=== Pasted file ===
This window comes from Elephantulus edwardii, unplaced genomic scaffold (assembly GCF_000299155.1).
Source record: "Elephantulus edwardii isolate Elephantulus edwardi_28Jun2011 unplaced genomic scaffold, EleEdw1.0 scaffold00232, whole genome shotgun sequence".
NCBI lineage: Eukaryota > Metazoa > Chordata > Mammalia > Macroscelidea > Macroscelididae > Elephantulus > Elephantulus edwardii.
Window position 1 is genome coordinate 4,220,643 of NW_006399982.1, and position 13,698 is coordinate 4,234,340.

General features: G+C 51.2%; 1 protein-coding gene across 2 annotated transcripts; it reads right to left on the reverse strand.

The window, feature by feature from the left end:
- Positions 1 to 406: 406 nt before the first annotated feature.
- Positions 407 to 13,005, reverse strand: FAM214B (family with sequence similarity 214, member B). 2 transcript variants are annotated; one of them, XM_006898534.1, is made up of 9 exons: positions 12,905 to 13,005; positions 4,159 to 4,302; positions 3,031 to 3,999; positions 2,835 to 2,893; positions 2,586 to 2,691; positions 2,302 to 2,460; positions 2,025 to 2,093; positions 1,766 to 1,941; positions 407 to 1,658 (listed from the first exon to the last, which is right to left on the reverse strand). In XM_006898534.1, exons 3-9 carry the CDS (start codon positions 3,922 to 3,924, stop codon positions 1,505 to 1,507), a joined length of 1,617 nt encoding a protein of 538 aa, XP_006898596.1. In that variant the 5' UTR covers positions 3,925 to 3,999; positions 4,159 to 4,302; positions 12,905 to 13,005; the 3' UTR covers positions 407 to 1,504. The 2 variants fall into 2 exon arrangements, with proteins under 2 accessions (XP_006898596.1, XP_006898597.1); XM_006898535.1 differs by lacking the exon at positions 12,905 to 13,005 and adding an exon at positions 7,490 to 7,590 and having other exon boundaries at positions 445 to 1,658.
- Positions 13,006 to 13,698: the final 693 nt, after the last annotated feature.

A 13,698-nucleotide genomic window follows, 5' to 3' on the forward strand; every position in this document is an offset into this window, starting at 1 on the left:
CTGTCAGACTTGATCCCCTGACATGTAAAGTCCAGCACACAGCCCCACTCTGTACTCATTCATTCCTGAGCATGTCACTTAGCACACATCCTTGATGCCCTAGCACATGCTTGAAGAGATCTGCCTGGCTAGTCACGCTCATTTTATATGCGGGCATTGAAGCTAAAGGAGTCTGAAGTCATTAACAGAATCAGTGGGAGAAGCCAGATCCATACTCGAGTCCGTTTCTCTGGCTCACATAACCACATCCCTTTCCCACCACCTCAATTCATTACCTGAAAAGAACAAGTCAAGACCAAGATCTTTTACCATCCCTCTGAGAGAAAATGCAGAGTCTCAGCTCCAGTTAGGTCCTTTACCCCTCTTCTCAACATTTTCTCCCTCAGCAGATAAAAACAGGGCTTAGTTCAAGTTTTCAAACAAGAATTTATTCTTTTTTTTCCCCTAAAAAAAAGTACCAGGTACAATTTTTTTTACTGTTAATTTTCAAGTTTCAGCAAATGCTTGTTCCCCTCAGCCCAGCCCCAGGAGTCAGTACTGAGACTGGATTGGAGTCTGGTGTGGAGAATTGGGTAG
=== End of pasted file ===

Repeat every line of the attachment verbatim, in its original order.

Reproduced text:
This window comes from Elephantulus edwardii, unplaced genomic scaffold (assembly GCF_000299155.1).
Source record: "Elephantulus edwardii isolate Elephantulus edwardi_28Jun2011 unplaced genomic scaffold, EleEdw1.0 scaffold00232, whole genome shotgun sequence".
NCBI lineage: Eukaryota > Metazoa > Chordata > Mammalia > Macroscelidea > Macroscelididae > Elephantulus > Elephantulus edwardii.
Window position 1 is genome coordinate 4,220,643 of NW_006399982.1, and position 13,698 is coordinate 4,234,340.

General features: G+C 51.2%; 1 protein-coding gene across 2 annotated transcripts; it reads right to left on the reverse strand.

The window, feature by feature from the left end:
- Positions 1 to 406: 406 nt before the first annotated feature.
- Positions 407 to 13,005, reverse strand: FAM214B (family with sequence similarity 214, member B). 2 transcript variants are annotated; one of them, XM_006898534.1, is made up of 9 exons: positions 12,905 to 13,005; positions 4,159 to 4,302; positions 3,031 to 3,999; positions 2,835 to 2,893; positions 2,586 to 2,691; positions 2,302 to 2,460; positions 2,025 to 2,093; positions 1,766 to 1,941; positions 407 to 1,658 (listed from the first exon to the last, which is right to left on the reverse strand). In XM_006898534.1, exons 3-9 carry the CDS (start codon positions 3,922 to 3,924, stop codon positions 1,505 to 1,507), a joined length of 1,617 nt encoding a protein of 538 aa, XP_006898596.1. In that variant the 5' UTR covers positions 3,925 to 3,999; positions 4,159 to 4,302; positions 12,905 to 13,005; the 3' UTR covers positions 407 to 1,504. The 2 variants fall into 2 exon arrangements, with proteins under 2 accessions (XP_006898596.1, XP_006898597.1); XM_006898535.1 differs by lacking the exon at positions 12,905 to 13,005 and adding an exon at positions 7,490 to 7,590 and having other exon boundaries at positions 445 to 1,658.
- Positions 13,006 to 13,698: the final 693 nt, after the last annotated feature.

A 13,698-nucleotide genomic window follows, 5' to 3' on the forward strand; every position in this document is an offset into this window, starting at 1 on the left:
CTGTCAGACTTGATCCCCTGACATGTAAAGTCCAGCACACAGCCCCACTCTGTACTCATTCATTCCTGAGCATGTCACTTAGCACACATCCTTGATGCCCTAGCACATGCTTGAAGAGATCTGCCTGGCTAGTCACGCTCATTTTATATGCGGGCATTGAAGCTAAAGGAGTCTGAAGTCATTAACAGAATCAGTGGGAGAAGCCAGATCCATACTCGAGTCCGTTTCTCTGGCTCACATAACCACATCCCTTTCCCACCACCTCAATTCATTACCTGAAAAGAACAAGTCAAGACCAAGATCTTTTACCATCCCTCTGAGAGAAAATGCAGAGTCTCAGCTCCAGTTAGGTCCTTTACCCCTCTTCTCAACATTTTCTCCCTCAGCAGATAAAAACAGGGCTTAGTTCAAGTTTTCAAACAAGAATTTATTCTTTTTTTTCCCCTAAAAAAAAGTACCAGGTACAATTTTTTTTACTGTTAATTTTCAAGTTTCAGCAAATGCTTGTTCCCCTCAGCCCAGCCCCAGGAGTCAGTACTGAGACTGGATTGGAGTCTGGTGTGGAGAATTGGGTAG